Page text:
CHICAGO (CBS) — The effects of Monday’s heavy rains were being felt Tuesday at the city’s beaches, where officials have banned swimming, due to high bacteria levels caused by runoff.
When the Chicago area’s water treatment system is maxed out from heavy rains, the overflow pours into the Metropolitan Water Reclamation District’s Deep Tunnel system. On Monday, hours of heavy rainfall filled 109 miles of rock tunnels.READ MORE: Celebrating Black History Makers: Sydney Barber Is First Black Female Brigade Commander At U.S. Naval Academy
“All the tunnels combined, it’s 2.3 billion gallons of capacity that we maxed out,” MWRD supervising civil engineer Ed Staudacher said.
After that, because the system was at capacity, a combination of rain water and sewage was released into Lake Michigan, creating unsafe water conditions at all the city’s beaches.READ MORE: Trouble Accessing 1099-G Tax Forms For Unemployment Benefits Online? A Tech Expert Has A Possible Fix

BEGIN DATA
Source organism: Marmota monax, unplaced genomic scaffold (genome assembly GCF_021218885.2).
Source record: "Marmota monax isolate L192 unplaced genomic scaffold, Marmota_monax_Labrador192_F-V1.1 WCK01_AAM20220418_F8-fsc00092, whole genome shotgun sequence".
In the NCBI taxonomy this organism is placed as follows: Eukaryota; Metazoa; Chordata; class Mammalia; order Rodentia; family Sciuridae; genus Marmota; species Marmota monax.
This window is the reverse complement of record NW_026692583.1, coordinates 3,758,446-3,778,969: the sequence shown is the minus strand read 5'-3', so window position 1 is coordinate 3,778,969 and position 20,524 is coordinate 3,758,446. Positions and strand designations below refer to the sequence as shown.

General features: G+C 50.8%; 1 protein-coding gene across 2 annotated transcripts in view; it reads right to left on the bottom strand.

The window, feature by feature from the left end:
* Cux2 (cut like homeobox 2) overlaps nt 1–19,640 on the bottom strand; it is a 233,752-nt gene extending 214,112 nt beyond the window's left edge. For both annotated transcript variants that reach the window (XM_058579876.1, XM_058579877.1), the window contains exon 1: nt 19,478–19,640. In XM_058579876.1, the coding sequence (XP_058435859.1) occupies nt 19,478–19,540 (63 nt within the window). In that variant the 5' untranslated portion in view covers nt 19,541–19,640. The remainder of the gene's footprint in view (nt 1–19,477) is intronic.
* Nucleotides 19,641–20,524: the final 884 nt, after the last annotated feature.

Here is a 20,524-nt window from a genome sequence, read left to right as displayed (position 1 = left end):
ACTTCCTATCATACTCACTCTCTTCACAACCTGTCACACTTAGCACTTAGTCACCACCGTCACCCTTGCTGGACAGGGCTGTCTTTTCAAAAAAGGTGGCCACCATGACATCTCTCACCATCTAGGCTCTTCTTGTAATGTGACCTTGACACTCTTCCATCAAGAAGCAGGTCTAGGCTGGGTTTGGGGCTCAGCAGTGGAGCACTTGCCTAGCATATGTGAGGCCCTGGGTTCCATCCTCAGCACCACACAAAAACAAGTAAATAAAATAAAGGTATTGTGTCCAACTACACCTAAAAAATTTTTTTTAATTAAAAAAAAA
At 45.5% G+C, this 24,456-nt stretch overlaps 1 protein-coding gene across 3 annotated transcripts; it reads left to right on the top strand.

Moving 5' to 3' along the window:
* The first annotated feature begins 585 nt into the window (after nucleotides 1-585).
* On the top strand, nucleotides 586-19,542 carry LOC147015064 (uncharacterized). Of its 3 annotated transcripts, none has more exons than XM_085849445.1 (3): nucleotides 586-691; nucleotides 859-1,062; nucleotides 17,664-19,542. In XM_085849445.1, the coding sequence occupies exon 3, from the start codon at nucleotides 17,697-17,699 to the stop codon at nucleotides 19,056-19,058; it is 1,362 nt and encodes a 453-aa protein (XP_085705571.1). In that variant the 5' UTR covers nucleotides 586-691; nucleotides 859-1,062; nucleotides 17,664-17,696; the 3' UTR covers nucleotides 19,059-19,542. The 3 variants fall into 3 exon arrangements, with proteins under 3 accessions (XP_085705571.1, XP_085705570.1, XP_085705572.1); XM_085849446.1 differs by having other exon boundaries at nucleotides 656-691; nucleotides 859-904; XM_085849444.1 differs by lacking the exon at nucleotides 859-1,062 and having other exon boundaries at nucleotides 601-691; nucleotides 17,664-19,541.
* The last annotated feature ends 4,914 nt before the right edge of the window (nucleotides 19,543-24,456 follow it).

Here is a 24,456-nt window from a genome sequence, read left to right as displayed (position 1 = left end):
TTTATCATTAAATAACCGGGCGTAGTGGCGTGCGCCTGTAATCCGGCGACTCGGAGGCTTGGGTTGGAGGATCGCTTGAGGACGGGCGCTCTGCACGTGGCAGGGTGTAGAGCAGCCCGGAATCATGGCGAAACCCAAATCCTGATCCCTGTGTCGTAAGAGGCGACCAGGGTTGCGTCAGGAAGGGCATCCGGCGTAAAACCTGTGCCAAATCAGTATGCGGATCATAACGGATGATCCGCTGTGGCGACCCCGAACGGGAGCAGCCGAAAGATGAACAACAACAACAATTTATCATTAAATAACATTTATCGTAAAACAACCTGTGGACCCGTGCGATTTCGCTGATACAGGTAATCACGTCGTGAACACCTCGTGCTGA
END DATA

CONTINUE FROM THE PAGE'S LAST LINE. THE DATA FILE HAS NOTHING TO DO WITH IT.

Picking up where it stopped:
While all 26 beaches on the lakefront were open to the public on Tuesday, swimming was not allowed, due to the water quality.
In DuPage County, the Stormwater Management agency’s 17 reservoirs kicked into action.
“I would say you’re talking millions of gallons right now that we’re storing at this point,” Chairman Jim Zay said.MORE NEWS: CBS 2 Exclusive: Now In New Home, West Side Mom Says She Never Left Kids Alone Or Without, Says People Don't Know Her Real Struggle
He said part of the problem is all the rain over the past couple weeks has saturated the ground, so rain has nowhere to go but the sewers.